How to Raise Eco-Conscious Kids

You know that being “green” has become an official fad when you start seeing t-shirts for 12 year old girls at the department store imprinted with mantras like “Think Green” (on a green shirt) or “Do Something Good Today: Recycle”.

I was at a department store at the mall the other day, getting clothes for my 7th grader. We smelled perfumes. We looked at shiny new jewelry. We tried on trendy jackets. I commented at how it felt like 1982 all over again, with clunky boots, layered tank tops, cheap chain necklaces and skinny jeans, none of which I could fathom wearing at my ripe age. Yep, there’s nothing like walking through a department store to make you feel dumpy, fat, ugly or old. Almost everything you see is meant to make you feel like you’re lacking in some way.

Anyway, this is when I noticed the t-shirts. They were displayed prominently as we passed the children’s clothing section. “Think Green.” it blared in 150 point type across the flat chest of the manequin. Forget the fact that these shirts represent nothing uniquely sustainable– they’re just thin cotton shirts mass produced in China or Tawain. The idea that a 10 or 12 year old girl would want to advertise her eco-consciousness is saying something.

It’s telling me that her parents are probably making comments and judgments about their own eco-habits. Maybe they talk to their kids about the importance of doing the right thing and living more sustainably. I know, because I talk to my daughter about stuff like this. I tell her the importance of living in harmony with our environment. She knows about recycling and saving energy and reducing pollution. She is young and she is impressionable and she really wants to emulate her parents.

Maybe talking to our children about the importance of living in an ecologically sustainable way and actually putting some of our values into practice is a very important way of teaching them to be better Earth citizens. Making sustainability “cool” is one way of getting a kid to embrace the idea. But how do you get it to stick so it doesn’t go the way of other adolescent fads like break dancing, Star Wars, Teenage Mutant Ninja Turtles and feathered bangs?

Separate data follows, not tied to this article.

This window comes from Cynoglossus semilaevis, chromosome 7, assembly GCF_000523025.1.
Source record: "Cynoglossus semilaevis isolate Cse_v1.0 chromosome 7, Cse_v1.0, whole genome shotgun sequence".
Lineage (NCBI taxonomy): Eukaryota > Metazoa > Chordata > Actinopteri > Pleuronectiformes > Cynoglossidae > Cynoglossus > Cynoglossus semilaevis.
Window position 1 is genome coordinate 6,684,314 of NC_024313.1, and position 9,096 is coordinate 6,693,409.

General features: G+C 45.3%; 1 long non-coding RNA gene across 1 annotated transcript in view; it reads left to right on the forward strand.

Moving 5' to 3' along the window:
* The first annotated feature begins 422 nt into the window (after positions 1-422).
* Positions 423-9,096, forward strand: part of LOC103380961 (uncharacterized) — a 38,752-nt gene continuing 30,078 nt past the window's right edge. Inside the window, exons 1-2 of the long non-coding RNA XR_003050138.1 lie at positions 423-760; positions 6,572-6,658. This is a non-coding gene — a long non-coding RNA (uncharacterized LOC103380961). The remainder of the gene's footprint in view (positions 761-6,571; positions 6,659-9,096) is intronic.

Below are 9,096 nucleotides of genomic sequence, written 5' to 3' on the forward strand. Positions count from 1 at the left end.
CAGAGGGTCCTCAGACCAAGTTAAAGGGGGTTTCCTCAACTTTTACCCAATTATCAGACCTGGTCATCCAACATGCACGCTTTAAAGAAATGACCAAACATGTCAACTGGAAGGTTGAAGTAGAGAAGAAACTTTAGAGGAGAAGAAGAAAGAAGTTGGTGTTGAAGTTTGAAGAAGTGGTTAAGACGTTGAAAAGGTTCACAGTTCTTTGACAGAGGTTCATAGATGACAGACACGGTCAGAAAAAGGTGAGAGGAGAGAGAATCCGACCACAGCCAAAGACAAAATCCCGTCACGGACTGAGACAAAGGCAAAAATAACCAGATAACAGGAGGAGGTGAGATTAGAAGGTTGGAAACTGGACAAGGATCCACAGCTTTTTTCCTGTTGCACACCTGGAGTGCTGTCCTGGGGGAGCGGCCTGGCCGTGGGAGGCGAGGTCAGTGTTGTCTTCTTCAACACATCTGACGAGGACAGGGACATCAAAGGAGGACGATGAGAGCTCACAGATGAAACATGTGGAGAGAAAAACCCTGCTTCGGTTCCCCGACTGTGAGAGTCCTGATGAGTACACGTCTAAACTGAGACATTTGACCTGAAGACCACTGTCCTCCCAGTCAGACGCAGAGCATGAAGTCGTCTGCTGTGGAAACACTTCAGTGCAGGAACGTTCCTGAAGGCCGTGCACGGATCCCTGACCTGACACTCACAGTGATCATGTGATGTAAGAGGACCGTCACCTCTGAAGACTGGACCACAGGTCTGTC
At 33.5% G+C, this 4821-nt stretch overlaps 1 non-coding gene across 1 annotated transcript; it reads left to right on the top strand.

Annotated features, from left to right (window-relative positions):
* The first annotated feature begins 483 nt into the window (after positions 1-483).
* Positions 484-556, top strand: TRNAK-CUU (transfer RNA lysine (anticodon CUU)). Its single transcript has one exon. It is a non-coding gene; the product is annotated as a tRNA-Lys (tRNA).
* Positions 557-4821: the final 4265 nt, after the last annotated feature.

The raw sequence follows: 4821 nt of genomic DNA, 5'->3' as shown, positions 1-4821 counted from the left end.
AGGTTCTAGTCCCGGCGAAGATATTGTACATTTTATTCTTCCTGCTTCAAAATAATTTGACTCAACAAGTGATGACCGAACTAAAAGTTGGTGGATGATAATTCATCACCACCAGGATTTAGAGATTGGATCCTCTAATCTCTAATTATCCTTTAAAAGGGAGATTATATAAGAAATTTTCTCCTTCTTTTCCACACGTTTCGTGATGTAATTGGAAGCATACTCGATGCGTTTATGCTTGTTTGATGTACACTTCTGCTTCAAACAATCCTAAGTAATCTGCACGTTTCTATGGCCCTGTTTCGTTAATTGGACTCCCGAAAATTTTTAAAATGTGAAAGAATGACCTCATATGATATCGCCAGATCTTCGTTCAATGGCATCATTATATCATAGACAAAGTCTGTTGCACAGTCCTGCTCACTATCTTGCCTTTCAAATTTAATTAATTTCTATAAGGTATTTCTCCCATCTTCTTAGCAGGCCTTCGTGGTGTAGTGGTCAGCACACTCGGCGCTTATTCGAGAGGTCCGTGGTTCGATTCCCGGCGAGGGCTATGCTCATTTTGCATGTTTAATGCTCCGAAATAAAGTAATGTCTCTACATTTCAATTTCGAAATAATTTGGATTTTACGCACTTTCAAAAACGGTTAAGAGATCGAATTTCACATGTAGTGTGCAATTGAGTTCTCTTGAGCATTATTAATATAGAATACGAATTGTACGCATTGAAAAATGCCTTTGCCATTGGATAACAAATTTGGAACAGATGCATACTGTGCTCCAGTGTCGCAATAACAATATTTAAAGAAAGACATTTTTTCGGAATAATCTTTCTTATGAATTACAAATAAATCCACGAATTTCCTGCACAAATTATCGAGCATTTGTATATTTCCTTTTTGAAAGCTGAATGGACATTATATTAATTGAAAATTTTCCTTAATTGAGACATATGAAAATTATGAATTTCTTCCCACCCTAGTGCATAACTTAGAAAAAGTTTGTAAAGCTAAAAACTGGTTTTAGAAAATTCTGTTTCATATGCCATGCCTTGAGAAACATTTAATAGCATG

Also, what about adults? Can going green become MORE than just a fad and actually become part of a person’s value system for the long-term?

The question of how a person makes a psychological shift from feeling detached from what’s happening to the environment to actually wanting to live sustainably and in harmony with it all comes down to one thing: ecopsychology.

Numerous studies have shown that people who care about the environment seem to have one very important thing in common. They identify with nature in some way. Their environment is a significant part of their lives. Perhaps they love to hike and spend time in the mountains every chance they get. Or they lovingly tend to a backyard garden and like to watch birds in their yard. Maybe they take daily walks on a beach to enjoy it’s vastness and to feel peaceful.

People who spend time in nature typically care more about what happens to it.

Ecopsychology studies why we persist in destroying their environment, and what it takes to change the way we think, so the protection and conservation of natural habitat is equal to the preservation of our OWN mental and physical well-being.

I know that the single best way to change the way a person perceives the environment and their place in it is to get them out in nature and connecting to some beautiful aspect of the wild. I also know the best way to bring up my child with the right values is to do things like going on walks with her in the woods, or taking her down to the lake with a field guide and watch the ducks make lazy circles in the water. Sure, it helps that I tell her about recycling and the importance of not being too materialistic and consumed by retail fads. Ultimately, though, the one thing that’s going to have long-lasting impact on her developing mind is the time she spent tending a campfire up in the mountains while watching the sun set over a peak, or standing among pack of mule deer, or having a camper jay land on her hand to swipe a piece of bread out of the palm of her hand.

Those are the moments she’ll refer to when someone asks her someday, “What do you care if they cut down that forest to make room for a new mall?” She’ll care, because she’ll know that no tchachke, trinket or t-shirt bought at that mall could ever take the same place in her heart as feeling that wild bird’s tiny feet grip the tips of her fingers in tender and hungry gratitude.